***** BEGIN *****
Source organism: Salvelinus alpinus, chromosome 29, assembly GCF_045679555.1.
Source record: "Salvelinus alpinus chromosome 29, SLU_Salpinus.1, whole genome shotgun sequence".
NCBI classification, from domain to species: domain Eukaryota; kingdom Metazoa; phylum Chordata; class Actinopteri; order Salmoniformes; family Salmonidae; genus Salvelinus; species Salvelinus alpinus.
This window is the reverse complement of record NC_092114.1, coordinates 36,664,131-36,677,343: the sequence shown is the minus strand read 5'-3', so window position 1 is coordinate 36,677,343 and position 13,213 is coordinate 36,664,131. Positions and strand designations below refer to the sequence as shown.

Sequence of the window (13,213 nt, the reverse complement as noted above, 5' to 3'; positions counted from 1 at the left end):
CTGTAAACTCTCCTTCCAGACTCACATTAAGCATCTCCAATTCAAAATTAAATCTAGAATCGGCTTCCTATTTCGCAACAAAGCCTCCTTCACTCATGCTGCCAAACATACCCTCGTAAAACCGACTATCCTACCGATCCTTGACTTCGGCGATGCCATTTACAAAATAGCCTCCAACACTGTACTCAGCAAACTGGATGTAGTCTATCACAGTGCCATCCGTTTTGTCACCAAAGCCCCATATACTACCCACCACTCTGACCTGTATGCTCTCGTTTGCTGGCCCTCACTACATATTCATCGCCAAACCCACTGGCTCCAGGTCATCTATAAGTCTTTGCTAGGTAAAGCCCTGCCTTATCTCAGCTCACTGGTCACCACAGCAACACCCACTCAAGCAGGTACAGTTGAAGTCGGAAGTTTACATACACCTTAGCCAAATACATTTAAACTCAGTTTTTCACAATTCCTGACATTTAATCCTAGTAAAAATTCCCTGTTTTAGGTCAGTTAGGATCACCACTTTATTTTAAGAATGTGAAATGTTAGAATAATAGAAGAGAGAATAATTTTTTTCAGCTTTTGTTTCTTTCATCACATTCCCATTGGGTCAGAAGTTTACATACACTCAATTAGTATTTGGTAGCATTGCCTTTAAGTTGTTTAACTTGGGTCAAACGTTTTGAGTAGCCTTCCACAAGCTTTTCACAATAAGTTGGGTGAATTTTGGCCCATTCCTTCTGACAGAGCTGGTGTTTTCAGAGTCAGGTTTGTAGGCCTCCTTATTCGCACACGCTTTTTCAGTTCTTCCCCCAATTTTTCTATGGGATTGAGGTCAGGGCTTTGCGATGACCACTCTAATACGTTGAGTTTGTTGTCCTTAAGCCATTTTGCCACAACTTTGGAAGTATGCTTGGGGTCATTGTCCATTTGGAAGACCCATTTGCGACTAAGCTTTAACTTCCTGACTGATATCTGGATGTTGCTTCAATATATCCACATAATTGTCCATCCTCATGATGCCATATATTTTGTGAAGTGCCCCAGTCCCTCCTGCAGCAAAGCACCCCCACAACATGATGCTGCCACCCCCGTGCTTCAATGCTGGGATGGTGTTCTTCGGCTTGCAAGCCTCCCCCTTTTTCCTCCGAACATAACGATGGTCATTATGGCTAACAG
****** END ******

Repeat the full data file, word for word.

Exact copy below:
Source organism: Salvelinus alpinus, chromosome 29, assembly GCF_045679555.1.
Source record: "Salvelinus alpinus chromosome 29, SLU_Salpinus.1, whole genome shotgun sequence".
NCBI classification, from domain to species: domain Eukaryota; kingdom Metazoa; phylum Chordata; class Actinopteri; order Salmoniformes; family Salmonidae; genus Salvelinus; species Salvelinus alpinus.
This window is the reverse complement of record NC_092114.1, coordinates 36,664,131-36,677,343: the sequence shown is the minus strand read 5'-3', so window position 1 is coordinate 36,677,343 and position 13,213 is coordinate 36,664,131. Positions and strand designations below refer to the sequence as shown.

Sequence of the window (13,213 nt, the reverse complement as noted above, 5' to 3'; positions counted from 1 at the left end):
CTGTAAACTCTCCTTCCAGACTCACATTAAGCATCTCCAATTCAAAATTAAATCTAGAATCGGCTTCCTATTTCGCAACAAAGCCTCCTTCACTCATGCTGCCAAACATACCCTCGTAAAACCGACTATCCTACCGATCCTTGACTTCGGCGATGCCATTTACAAAATAGCCTCCAACACTGTACTCAGCAAACTGGATGTAGTCTATCACAGTGCCATCCGTTTTGTCACCAAAGCCCCATATACTACCCACCACTCTGACCTGTATGCTCTCGTTTGCTGGCCCTCACTACATATTCATCGCCAAACCCACTGGCTCCAGGTCATCTATAAGTCTTTGCTAGGTAAAGCCCTGCCTTATCTCAGCTCACTGGTCACCACAGCAACACCCACTCAAGCAGGTACAGTTGAAGTCGGAAGTTTACATACACCTTAGCCAAATACATTTAAACTCAGTTTTTCACAATTCCTGACATTTAATCCTAGTAAAAATTCCCTGTTTTAGGTCAGTTAGGATCACCACTTTATTTTAAGAATGTGAAATGTTAGAATAATAGAAGAGAGAATAATTTTTTTCAGCTTTTGTTTCTTTCATCACATTCCCATTGGGTCAGAAGTTTACATACACTCAATTAGTATTTGGTAGCATTGCCTTTAAGTTGTTTAACTTGGGTCAAACGTTTTGAGTAGCCTTCCACAAGCTTTTCACAATAAGTTGGGTGAATTTTGGCCCATTCCTTCTGACAGAGCTGGTGTTTTCAGAGTCAGGTTTGTAGGCCTCCTTATTCGCACACGCTTTTTCAGTTCTTCCCCCAATTTTTCTATGGGATTGAGGTCAGGGCTTTGCGATGACCACTCTAATACGTTGAGTTTGTTGTCCTTAAGCCATTTTGCCACAACTTTGGAAGTATGCTTGGGGTCATTGTCCATTTGGAAGACCCATTTGCGACTAAGCTTTAACTTCCTGACTGATATCTGGATGTTGCTTCAATATATCCACATAATTGTCCATCCTCATGATGCCATATATTTTGTGAAGTGCCCCAGTCCCTCCTGCAGCAAAGCACCCCCACAACATGATGCTGCCACCCCCGTGCTTCAATGCTGGGATGGTGTTCTTCGGCTTGCAAGCCTCCCCCTTTTTCCTCCGAACATAACGATGGTCATTATGGCTAACAG